Tue. Jun 21st, 2022


Every public firefighting organisation has some sort of recruit firefighter program, which ranges in length from 10 to 25 weeks of training. The day in the life of a firefighter in Australia not only take on emergency response but activities including how to put out fires. These days firefighting is only part of the overall recruit training course.

Life as a firefighter:

In 1978 I became a volunteer firefighter, and after finding out that people actually got paid to put out fires. They also did stuff I thought was pretty exciting. I joined as a career firefighter in 1994.

Even though I had been a volunteer firefighter, the type of training program was a new experience. Not only was it intense and at times physically demanding to the extreme. It created a sense of personal achievement that I had only felt, some years before, whilst in the army.

Instructors told us some awesome personal war stories recalled from their experiences in the field. Every recruit listened intently and we all knew that to perform our job effectively and safely as they did, sometimes under extreme condition, it would require knowledge, discipline and dedication.

The requirements for these personal attributes was reinforced almost daily throughout my career whilst on fire stations.

Day in the life of a firefighter Australia changing lives:

The drills we performed tested our resolve time after time. Fires were set alight. Using wood pallets and the like, designed to place us in conditions we could expect to find when we arrived at our first house fire. Sometimes it was a little too realistic melting helmets and scolding any skin that somehow becomes exposed. Modern training facilities are a little better controlled today but just as real.

A few weeks into the course we started doing some hot fire drills. Using Breathing Apparatus so we could get close to the fire and conduct a search through the smoke. Jack (name changed) and myself were sent into a single story structure to conduct a search and extinguished the fire.

When we entered through the door, with our hose at the ready, I noticed that it was easier to see that I had anticipated.  We could see the fire burning nicely in the corner of a room, just down a passage and to the right.

Taking it to the fire

The heat was pretty intense but we stayed low as instructed and were able to move right up to the fire. I thought great, lets put this thing out and save the day. I opened up the nozzle and bingo, the environment inside the room turned to absolute crap.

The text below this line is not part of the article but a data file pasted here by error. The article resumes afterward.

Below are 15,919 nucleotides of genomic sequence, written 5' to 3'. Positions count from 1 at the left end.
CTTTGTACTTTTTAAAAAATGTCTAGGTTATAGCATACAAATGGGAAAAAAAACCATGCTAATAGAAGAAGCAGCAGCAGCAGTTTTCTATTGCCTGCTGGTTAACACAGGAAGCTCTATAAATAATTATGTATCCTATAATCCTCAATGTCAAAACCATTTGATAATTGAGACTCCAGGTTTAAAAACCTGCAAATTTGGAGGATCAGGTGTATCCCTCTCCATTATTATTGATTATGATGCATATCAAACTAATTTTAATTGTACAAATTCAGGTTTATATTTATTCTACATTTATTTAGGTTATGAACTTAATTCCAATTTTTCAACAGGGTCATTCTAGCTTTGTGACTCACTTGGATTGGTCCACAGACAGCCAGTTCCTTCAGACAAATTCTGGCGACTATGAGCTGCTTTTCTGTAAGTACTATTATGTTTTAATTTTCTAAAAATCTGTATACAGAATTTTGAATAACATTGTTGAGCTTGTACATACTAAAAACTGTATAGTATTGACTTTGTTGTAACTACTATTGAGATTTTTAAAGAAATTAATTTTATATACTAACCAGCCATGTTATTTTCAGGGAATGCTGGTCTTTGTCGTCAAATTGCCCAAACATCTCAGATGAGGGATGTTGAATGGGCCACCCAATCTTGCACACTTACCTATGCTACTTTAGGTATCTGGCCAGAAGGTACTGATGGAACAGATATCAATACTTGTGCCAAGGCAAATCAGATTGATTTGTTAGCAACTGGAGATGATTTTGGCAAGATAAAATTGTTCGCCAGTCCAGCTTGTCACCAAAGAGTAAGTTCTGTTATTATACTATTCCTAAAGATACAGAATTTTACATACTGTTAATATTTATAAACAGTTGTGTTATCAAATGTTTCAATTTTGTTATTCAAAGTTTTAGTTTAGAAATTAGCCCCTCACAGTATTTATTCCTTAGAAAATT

We couldn’t see one centimeter in front of our mask and there was a funny burning sensation on the back of my neck that just didn’t feel right. Back then we didn’t wear flash hoods which are designed to protect the skin around the neck and ears from the effects of heat.

I hit the floor and things got a little better.  Then I was overcome with fear and a desire to get out and save my life. Maybe this was it – would my career come to an end right at this point or was it a personal test to see if I had what it takes to be a firefighter. After a short time, maybe five seconds, I took three very large breaths. Thinking to my self that surely the instructors aren’t trying to kill us.

Training and Life:

This was a defining moment in my training and life firefighting. Why did I take the three deep breaths? Why did I hit the floor? Jack and I survived the experience and found out, after we received some minor first aid, that one litre of water expands 1700 time when converted to steam and that’s why we lost visibility and turned the room into a sauna.

Some years later one of my colleagues was pushed some distance down a passageway from what was identified as a steam explosion. He survived to tell the tale but was very lucky.

Later that night while laying down to get some well-earned sleep in the dormitory. I started to consider what had happened. I wondered why I took the three large breaths and how that had brought me back to reality and allowed me to take control. Then deal with the situation, perform a primary search and report back to instructor evil at the entry door.

Situational Awareness & the Fire-ground in Business

Learning from the Military:

My mind moved to a time in the army when we were being tested during a battle efficiency test. A 15km forced march in full battle gear. The day before the test our officers hyped us up to get ready for what was a pretty difficult test. Many soldiers had great difficulty making the grade and getting through the whole course, which reflected poorly on the officers.